1260_3. Impersonating officer, agent, or employee of the United States and making arrest or search.-Any officer, agent, or employee of the United States engaged in the enforcement of any law of the United States who shall search any private dwelling used and occupied as such dwelling without a warrant directing such search, or who, while engaged in such enforcement, shall without a search warrant maliciously and without reasonable cause search any other building or property, shall be guilty of a misdemeanor and upon conviction thereof shall be fined for a first offense not more than $1,000, and for a subsequent offense not more than $1,000, or imprisoned not more than one year, or both such fine and imprisonment: Provided, That nothing herein contained shall apply to any officer, agent, or employee of the United States serving a warrant of arrest, or arresting or attempting to arrest any person committing or attempting to commit an offense in the presence of such officer, agent, or employee, or who has committed, or who is suspected on reasonable grounds of having committed, a felony.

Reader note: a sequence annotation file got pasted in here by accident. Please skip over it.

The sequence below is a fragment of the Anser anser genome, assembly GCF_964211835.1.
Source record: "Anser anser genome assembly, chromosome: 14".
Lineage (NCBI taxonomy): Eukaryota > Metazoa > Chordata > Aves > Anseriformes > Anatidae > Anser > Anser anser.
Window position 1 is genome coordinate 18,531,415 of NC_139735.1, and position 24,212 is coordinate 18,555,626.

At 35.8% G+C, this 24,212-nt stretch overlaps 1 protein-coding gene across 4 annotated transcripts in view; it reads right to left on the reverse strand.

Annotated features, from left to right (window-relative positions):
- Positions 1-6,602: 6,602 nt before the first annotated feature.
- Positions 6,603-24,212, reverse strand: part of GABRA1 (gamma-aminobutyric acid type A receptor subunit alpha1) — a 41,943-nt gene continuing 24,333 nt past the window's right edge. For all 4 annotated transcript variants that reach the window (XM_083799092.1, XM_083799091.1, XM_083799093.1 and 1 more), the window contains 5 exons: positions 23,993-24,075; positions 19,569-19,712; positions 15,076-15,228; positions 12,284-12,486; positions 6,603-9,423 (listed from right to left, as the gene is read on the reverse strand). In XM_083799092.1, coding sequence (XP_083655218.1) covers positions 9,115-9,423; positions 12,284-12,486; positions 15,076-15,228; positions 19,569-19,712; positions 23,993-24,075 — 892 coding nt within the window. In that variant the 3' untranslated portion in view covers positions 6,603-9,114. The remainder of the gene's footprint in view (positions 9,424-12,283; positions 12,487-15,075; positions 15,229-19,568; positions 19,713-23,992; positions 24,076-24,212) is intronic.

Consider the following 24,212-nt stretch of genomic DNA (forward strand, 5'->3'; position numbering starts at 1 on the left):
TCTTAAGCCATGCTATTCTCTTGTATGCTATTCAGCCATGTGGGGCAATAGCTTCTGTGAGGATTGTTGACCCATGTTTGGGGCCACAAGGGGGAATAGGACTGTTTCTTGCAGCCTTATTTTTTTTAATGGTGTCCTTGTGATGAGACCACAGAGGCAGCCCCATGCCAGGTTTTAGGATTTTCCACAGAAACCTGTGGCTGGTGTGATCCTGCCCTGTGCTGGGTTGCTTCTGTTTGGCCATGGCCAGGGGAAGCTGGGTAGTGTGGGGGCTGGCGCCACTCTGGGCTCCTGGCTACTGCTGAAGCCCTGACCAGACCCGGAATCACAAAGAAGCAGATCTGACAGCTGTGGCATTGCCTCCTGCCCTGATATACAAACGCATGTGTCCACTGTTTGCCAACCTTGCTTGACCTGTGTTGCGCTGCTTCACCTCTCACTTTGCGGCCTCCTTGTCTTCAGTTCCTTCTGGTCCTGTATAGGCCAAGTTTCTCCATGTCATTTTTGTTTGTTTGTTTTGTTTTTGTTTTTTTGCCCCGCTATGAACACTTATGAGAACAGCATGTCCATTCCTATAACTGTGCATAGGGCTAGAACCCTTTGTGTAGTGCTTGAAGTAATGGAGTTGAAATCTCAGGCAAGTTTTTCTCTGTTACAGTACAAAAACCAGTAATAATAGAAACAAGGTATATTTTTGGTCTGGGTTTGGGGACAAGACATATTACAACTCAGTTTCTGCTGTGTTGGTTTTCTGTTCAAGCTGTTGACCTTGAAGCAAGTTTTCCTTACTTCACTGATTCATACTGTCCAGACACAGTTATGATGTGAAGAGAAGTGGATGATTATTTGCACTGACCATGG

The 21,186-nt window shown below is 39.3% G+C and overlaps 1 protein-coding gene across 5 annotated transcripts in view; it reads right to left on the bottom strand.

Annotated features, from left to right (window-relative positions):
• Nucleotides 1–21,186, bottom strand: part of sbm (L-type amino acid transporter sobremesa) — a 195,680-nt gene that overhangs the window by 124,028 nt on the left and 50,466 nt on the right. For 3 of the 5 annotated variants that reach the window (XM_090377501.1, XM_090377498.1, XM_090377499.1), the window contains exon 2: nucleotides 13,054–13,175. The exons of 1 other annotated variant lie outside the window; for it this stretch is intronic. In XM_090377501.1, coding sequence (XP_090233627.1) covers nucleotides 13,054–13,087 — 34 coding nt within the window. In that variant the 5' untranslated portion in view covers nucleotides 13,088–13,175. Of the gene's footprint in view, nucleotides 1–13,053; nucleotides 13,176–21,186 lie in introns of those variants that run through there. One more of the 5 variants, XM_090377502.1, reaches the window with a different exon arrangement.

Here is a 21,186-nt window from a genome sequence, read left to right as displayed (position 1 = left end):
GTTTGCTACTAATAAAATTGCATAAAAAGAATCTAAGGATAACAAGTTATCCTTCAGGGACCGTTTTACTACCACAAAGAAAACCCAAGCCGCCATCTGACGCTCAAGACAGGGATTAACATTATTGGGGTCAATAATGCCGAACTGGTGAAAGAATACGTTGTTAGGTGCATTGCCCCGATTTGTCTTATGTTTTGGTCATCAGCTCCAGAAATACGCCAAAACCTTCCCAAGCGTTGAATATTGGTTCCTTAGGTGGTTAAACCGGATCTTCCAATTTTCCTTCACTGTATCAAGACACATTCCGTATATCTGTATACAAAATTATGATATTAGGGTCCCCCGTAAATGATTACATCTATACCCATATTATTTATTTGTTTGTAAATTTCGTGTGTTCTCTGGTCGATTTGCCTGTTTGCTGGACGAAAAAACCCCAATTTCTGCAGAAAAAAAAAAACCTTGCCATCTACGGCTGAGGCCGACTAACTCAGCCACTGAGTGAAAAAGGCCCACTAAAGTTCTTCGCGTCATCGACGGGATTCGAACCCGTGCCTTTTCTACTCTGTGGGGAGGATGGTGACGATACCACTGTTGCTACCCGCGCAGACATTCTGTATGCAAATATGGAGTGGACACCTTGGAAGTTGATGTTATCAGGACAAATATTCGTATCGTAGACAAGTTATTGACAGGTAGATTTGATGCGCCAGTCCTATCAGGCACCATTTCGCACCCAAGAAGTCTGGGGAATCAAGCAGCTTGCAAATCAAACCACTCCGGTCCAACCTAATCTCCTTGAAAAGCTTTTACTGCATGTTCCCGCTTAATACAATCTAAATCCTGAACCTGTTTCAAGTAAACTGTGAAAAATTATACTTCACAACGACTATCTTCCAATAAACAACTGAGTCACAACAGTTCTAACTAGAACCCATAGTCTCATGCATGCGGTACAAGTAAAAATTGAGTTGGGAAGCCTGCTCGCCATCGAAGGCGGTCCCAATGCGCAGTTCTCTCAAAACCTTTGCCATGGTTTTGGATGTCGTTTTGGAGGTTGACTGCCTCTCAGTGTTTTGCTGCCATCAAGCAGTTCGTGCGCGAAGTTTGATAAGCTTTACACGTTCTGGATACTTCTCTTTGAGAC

Whoever not being an officer, agent, or employee of the United States shall falsely represent himself to be such officer, agent, or employee, and in such assumed character shall arrest or detain any person or shall in any manner search the person, buildings, or other property of any person, shall be deemed guilty of a misdemeanor and upon conviction thereof shall be punished by a fine of not more than $1,000 or imprisoned for not more than one year, or by both such fine and imprisonment. (Aug. 27, 1935, Title II, sec. 201, 49 Stat. 877; 18 U. S. C., sec. 77a.)

OFFENSES AGAINST PUBLIC JUSTICE